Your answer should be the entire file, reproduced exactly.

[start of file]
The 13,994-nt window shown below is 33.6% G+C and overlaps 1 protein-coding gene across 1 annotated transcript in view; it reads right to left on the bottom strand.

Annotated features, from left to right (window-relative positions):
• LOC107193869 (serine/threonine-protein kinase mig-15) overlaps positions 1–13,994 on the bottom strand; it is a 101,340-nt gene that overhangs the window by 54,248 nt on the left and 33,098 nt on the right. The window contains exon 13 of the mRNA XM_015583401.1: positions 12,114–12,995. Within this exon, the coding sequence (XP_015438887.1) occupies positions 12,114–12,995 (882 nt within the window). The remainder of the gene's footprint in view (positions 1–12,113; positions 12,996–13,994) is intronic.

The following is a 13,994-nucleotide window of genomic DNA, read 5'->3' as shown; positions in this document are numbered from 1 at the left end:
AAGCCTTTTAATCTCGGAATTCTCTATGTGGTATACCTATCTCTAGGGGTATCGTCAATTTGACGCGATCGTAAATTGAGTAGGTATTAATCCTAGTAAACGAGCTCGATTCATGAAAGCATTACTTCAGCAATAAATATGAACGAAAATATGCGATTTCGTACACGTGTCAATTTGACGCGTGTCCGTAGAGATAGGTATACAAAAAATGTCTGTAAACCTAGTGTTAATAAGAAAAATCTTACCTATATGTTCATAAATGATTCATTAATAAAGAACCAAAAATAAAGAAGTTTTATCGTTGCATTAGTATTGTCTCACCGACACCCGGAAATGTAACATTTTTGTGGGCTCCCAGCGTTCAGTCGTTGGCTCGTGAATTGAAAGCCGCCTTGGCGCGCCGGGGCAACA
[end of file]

The 13,994-nt window shown below is 33.6% G+C and overlaps 1 protein-coding gene across 1 annotated transcript in view; it reads right to left on the bottom strand.

Annotated features, from left to right (window-relative positions):
• LOC107193869 (serine/threonine-protein kinase mig-15) overlaps positions 1–13,994 on the bottom strand; it is a 101,340-nt gene that overhangs the window by 54,248 nt on the left and 33,098 nt on the right. The window contains exon 13 of the mRNA XM_015583401.1: positions 12,114–12,995. Within this exon, the coding sequence (XP_015438887.1) occupies positions 12,114–12,995 (882 nt within the window). The remainder of the gene's footprint in view (positions 1–12,113; positions 12,996–13,994) is intronic.

The following is a 13,994-nucleotide window of genomic DNA, read 5'->3' as shown; positions in this document are numbered from 1 at the left end:
AAGCCTTTTAATCTCGGAATTCTCTATGTGGTATACCTATCTCTAGGGGTATCGTCAATTTGACGCGATCGTAAATTGAGTAGGTATTAATCCTAGTAAACGAGCTCGATTCATGAAAGCATTACTTCAGCAATAAATATGAACGAAAATATGCGATTTCGTACACGTGTCAATTTGACGCGTGTCCGTAGAGATAGGTATACAAAAAATGTCTGTAAACCTAGTGTTAATAAGAAAAATCTTACCTATATGTTCATAAATGATTCATTAATAAAGAACCAAAAATAAAGAAGTTTTATCGTTGCATTAGTATTGTCTCACCGACACCCGGAAATGTAACATTTTTGTGGGCTCCCAGCGTTCAGTCGTTGGCTCGTGAATTGAAAGCCGCCTTGGCGCGCCGGGGCAACA